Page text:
The shepherd-poet of Smyrna, after mentioning a cave in Phrygia sacred to the nymphs, relates, that there Lunia had once descended from the sky to Endymion, while he was sleeping by his herds; that marks of their bed were then extant under the oaks; and that in the thickets around it the milk of cows had been spilt, which men still beheld with admiration; for, such was the appeararance, if you saw it very far off; but, that from thence flowed clear or warm water, which in a little while concreted round about the channels, and formed a stone pavement. The writer dem

#Q. Smyrnæus, I. v. 128.

scribes the cliff of Hierapolis, if I mistake not, as in his time, and has added a local story, current when he lived. It was the genius of the people to unite fiction with truth; and, as in this and other instances, to dignify the tales of their mythology with fabulous evidence, taken from the natural wonders, in which their country abounded. comp. **it panggota SHTEPI piger forbi, preostao spintys ja is the main conte de toute fresh Borripost ..osila Bo g ged ? 03!&. ? on to get prop BT toy Ah"

at t slys plan y seguint Marine CHAP. LXIX.

14 4 . 89 estable to pi

enutno uppi hate you ! Remains of HierapolisThe theatre-Ancient manner of sitting

-Use of the hot waters--The poolThe Plutonium-Our disappointment. stricis uniissa on to per la jog 5.70 GM slogappa, Londres testo bannery IPE e by puode 1

We ascended in the morning to the ruins, which are on a flat, passing by sepulchres with inscriptions, and entering the city from the east. We had soon the theatre on our right hand, and the pool between us and the cliff. Opposite to it, near the margin of the cliff, is the remain of an amazing structure, once perhaps baths, or as we conjectured, a gymnasium ; the huge vaults of the roof striking horror as we rode underneath. Beyond it is the mean ruin of a modern fortress ; and, farther on, are massive walls of edifices, several of them leaning from their perpendicular, the stones distorted, and seeming every moment ready to fall, the effects and evidences of violent and repeated earthquakes. In a recess of the mountain, on the right hand, is the area of a stadium. Then again sepulchres succeed, some nearly buried in the mountain-side, and one, a square building, with an inscription in large letters. All these remains are plain, and of the stone created by the waters. The site has been computed about two hundred paces wide, and a mile in length.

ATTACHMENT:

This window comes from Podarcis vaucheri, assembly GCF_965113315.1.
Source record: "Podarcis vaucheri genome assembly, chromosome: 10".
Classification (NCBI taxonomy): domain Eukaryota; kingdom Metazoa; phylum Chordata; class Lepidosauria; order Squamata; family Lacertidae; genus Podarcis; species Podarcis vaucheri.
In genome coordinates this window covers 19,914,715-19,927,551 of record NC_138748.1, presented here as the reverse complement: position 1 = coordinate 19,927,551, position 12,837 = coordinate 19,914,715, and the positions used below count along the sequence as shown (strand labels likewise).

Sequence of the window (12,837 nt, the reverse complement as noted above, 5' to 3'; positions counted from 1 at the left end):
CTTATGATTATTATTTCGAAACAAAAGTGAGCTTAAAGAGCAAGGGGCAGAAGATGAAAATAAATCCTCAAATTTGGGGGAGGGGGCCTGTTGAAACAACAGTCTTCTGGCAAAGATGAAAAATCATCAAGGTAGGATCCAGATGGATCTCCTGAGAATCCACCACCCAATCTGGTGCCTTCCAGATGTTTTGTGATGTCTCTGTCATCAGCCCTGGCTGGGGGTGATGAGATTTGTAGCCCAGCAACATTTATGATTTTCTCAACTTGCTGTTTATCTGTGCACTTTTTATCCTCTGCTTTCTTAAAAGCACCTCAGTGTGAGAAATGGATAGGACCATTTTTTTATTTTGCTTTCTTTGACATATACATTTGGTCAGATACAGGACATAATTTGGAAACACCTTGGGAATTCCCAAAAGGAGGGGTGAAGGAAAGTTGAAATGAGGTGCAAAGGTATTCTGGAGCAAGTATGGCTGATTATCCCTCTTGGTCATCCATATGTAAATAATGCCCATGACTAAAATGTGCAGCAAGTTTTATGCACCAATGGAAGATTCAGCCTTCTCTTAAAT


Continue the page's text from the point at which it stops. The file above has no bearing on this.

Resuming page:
After taking a general survey, we returned to the theatre, intending to copy inscriptions and examine more particularly, as we changed our station. We found this a very large and sumptuous structure, and the least ruined of any we had seen. Part of the front is standing. In the heap, which lies in confusion, are many sculptures well executed in basso-relievo; with pieces of architrave inscribed, but disjointed; or so encumbered with massive marbles, that we could collect from them no information. The character is large and bold, with ligatures. The marble seats are still unremoved. The numerous ranges are divided by a low semicircular wall, near mid-way, with inscriptions on the face of it, but mostly illegible. I copied a short, but imperfect one, in which Apollo Archegetes of The Leader is requested to be propitious. In another compartment, mention is made of the city by its name Hierapolis; and on a third is an encomium in verse,* which may be thus translated, “ Hail golden city. Hierapolis ; the spot to be preferred before any in wide Asis ; revered for the rills of the nymphs; adorned with splendour.”---The nymphs presided over springs and fountains.

The reader may recollect some other theatres and a stadium, in which many of the seats remained in their places, and entire. After attentively viewing them, and considering, their height, width, and manner of arrangement, I am inclined to believe that the ancient Asiatics sate at their plays and public spectacles, like the modern, with their legs crossed, or gathered under them; and, it is probable, upon carpets..


* Inscript. Ant. p. 31.